Would you want the police to be allowed to scan your face as you walk down the street, minding your own business?

I would not. These authorities are famously irresponsible.

Remember when people started finding out that they had criminal records falsely attributed to them? These crimes turned up when prospective employers carried out background checks and led to innocent people losing jobs for no good reason.

Or how about the DNA database scandal? Genetic material belonging to millions of innocent UK citizens was being kept by the police, and some of it was used in genetic research, without permission. This is an ongoing issue.

Now the police are testing out facial recognition software as a way of tracking down criminals – by taking photographs of innocent people as they walk down the street.

This has proved to be a disaster; instead of catching people who have already committed crimes, it has provoked angry altercations leading to the application of a fine against at least one man for disorderly behaviour.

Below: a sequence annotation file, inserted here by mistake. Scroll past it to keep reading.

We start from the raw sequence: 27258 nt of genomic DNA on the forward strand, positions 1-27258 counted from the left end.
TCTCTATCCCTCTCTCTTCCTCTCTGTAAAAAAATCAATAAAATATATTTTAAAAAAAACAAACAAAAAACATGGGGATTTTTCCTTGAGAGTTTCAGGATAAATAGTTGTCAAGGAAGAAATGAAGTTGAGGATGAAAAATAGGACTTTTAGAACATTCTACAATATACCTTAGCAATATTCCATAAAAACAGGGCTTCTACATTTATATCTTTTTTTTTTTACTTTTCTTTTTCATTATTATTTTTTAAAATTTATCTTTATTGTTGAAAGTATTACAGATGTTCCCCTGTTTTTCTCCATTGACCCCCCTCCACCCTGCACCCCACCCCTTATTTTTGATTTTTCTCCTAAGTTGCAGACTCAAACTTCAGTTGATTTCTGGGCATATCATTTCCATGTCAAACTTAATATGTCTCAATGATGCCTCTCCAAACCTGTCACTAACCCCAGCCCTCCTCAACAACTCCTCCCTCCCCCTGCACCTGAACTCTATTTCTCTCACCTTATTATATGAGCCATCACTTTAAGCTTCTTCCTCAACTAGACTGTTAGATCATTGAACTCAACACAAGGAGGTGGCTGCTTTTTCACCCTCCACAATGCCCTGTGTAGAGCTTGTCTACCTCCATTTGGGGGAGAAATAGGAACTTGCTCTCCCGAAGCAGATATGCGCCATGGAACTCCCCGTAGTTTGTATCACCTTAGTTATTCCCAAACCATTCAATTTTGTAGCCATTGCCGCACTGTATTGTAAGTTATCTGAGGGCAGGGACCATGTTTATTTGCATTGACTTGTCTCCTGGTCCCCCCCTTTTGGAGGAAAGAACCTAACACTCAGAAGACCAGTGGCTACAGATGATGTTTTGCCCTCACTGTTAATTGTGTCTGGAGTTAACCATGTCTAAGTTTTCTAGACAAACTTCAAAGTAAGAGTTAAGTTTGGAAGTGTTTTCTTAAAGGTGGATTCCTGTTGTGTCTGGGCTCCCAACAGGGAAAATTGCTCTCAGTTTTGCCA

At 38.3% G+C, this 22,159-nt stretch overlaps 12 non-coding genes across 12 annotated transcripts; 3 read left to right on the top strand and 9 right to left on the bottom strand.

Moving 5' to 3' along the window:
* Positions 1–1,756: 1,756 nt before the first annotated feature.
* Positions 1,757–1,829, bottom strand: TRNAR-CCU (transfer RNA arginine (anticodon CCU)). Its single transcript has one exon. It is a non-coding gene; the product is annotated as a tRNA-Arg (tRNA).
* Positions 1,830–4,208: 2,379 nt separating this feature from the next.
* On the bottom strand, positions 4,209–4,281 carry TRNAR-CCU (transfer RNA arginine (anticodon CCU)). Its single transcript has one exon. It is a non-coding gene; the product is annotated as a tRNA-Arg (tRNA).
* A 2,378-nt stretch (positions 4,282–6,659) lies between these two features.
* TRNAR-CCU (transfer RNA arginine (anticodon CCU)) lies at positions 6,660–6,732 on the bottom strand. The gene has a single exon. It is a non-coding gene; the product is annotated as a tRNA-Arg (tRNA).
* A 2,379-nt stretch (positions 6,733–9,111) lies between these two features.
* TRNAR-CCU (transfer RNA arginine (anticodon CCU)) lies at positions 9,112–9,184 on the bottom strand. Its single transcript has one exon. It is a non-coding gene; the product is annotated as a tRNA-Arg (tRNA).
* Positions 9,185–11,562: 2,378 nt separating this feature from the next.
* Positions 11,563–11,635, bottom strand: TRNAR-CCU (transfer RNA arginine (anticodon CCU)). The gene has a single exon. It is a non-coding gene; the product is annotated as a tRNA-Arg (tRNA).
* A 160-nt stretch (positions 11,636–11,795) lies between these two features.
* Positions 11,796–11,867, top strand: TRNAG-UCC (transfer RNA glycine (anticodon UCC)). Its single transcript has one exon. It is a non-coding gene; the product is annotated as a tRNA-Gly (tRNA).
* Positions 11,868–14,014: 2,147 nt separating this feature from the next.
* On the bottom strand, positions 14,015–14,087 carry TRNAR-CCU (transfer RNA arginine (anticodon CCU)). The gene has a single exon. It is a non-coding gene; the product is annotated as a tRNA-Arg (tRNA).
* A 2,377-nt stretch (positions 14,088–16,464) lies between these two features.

The incident was recorded and broadcast on the BBC’s Politics Live:

I commented on it at the time the programme went out:

And don’t be convinced by the spokesman’s claim that the trial is intended to ensure that police can protect human rights and safeguard the public at the same time:

Facial recognition scans have wrongly identified members of the public as potentially being criminals in no less than 96 per cent of scans in London so far.

That’s according to figures compiled on eight trials in London between 2016 and 2018. Here‘s The Independent: